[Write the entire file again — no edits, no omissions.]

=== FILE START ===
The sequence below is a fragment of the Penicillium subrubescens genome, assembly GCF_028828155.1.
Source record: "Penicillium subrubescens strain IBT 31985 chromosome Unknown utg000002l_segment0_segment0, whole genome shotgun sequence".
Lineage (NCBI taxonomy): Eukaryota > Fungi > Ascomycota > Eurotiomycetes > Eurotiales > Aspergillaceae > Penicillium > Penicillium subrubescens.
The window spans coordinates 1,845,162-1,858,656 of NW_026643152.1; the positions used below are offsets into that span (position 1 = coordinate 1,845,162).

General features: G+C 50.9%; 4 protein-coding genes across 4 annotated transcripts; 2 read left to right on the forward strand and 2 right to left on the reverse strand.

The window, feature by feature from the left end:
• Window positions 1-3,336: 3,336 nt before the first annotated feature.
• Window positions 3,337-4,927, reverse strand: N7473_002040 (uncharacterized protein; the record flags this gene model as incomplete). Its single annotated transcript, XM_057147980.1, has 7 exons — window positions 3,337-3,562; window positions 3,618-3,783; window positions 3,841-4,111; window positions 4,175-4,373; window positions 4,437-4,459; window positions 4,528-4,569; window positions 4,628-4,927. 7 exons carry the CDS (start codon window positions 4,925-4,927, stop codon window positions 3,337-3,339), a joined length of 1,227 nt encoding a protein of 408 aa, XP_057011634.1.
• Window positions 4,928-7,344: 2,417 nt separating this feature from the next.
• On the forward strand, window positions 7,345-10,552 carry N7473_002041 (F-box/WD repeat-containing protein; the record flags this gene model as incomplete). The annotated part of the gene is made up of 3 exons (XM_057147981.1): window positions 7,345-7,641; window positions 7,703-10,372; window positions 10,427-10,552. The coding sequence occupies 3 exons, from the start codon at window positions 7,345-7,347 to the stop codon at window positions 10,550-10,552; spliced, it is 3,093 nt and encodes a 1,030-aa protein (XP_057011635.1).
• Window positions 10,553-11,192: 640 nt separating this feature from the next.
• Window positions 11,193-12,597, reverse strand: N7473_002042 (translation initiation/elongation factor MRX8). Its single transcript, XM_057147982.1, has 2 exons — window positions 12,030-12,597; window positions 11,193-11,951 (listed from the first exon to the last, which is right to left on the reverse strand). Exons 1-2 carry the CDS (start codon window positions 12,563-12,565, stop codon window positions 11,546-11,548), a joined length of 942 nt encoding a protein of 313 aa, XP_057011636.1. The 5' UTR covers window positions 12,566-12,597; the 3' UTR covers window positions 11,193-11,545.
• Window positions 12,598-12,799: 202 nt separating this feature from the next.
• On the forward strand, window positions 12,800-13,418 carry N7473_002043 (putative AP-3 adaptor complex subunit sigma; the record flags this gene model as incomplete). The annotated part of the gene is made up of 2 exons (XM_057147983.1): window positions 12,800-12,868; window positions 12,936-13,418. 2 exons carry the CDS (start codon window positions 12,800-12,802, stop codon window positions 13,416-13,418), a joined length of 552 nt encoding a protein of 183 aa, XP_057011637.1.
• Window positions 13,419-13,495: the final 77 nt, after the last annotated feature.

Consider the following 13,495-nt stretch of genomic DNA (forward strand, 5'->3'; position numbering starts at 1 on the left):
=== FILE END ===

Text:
The sequence below is a fragment of the Penicillium subrubescens genome, assembly GCF_028828155.1.
Source record: "Penicillium subrubescens strain IBT 31985 chromosome Unknown utg000002l_segment0_segment0, whole genome shotgun sequence".
Lineage (NCBI taxonomy): Eukaryota > Fungi > Ascomycota > Eurotiomycetes > Eurotiales > Aspergillaceae > Penicillium > Penicillium subrubescens.
The window spans coordinates 1,845,162-1,858,656 of NW_026643152.1; the positions used below are offsets into that span (position 1 = coordinate 1,845,162).

General features: G+C 50.9%; 4 protein-coding genes across 4 annotated transcripts; 2 read left to right on the forward strand and 2 right to left on the reverse strand.

The window, feature by feature from the left end:
• Window positions 1-3,336: 3,336 nt before the first annotated feature.
• Window positions 3,337-4,927, reverse strand: N7473_002040 (uncharacterized protein; the record flags this gene model as incomplete). Its single annotated transcript, XM_057147980.1, has 7 exons — window positions 3,337-3,562; window positions 3,618-3,783; window positions 3,841-4,111; window positions 4,175-4,373; window positions 4,437-4,459; window positions 4,528-4,569; window positions 4,628-4,927. 7 exons carry the CDS (start codon window positions 4,925-4,927, stop codon window positions 3,337-3,339), a joined length of 1,227 nt encoding a protein of 408 aa, XP_057011634.1.
• Window positions 4,928-7,344: 2,417 nt separating this feature from the next.
• On the forward strand, window positions 7,345-10,552 carry N7473_002041 (F-box/WD repeat-containing protein; the record flags this gene model as incomplete). The annotated part of the gene is made up of 3 exons (XM_057147981.1): window positions 7,345-7,641; window positions 7,703-10,372; window positions 10,427-10,552. The coding sequence occupies 3 exons, from the start codon at window positions 7,345-7,347 to the stop codon at window positions 10,550-10,552; spliced, it is 3,093 nt and encodes a 1,030-aa protein (XP_057011635.1).
• Window positions 10,553-11,192: 640 nt separating this feature from the next.
• Window positions 11,193-12,597, reverse strand: N7473_002042 (translation initiation/elongation factor MRX8). Its single transcript, XM_057147982.1, has 2 exons — window positions 12,030-12,597; window positions 11,193-11,951 (listed from the first exon to the last, which is right to left on the reverse strand). Exons 1-2 carry the CDS (start codon window positions 12,563-12,565, stop codon window positions 11,546-11,548), a joined length of 942 nt encoding a protein of 313 aa, XP_057011636.1. The 5' UTR covers window positions 12,566-12,597; the 3' UTR covers window positions 11,193-11,545.
• Window positions 12,598-12,799: 202 nt separating this feature from the next.
• On the forward strand, window positions 12,800-13,418 carry N7473_002043 (putative AP-3 adaptor complex subunit sigma; the record flags this gene model as incomplete). The annotated part of the gene is made up of 2 exons (XM_057147983.1): window positions 12,800-12,868; window positions 12,936-13,418. 2 exons carry the CDS (start codon window positions 12,800-12,802, stop codon window positions 13,416-13,418), a joined length of 552 nt encoding a protein of 183 aa, XP_057011637.1.
• Window positions 13,419-13,495: the final 77 nt, after the last annotated feature.

Consider the following 13,495-nt stretch of genomic DNA (forward strand, 5'->3'; position numbering starts at 1 on the left):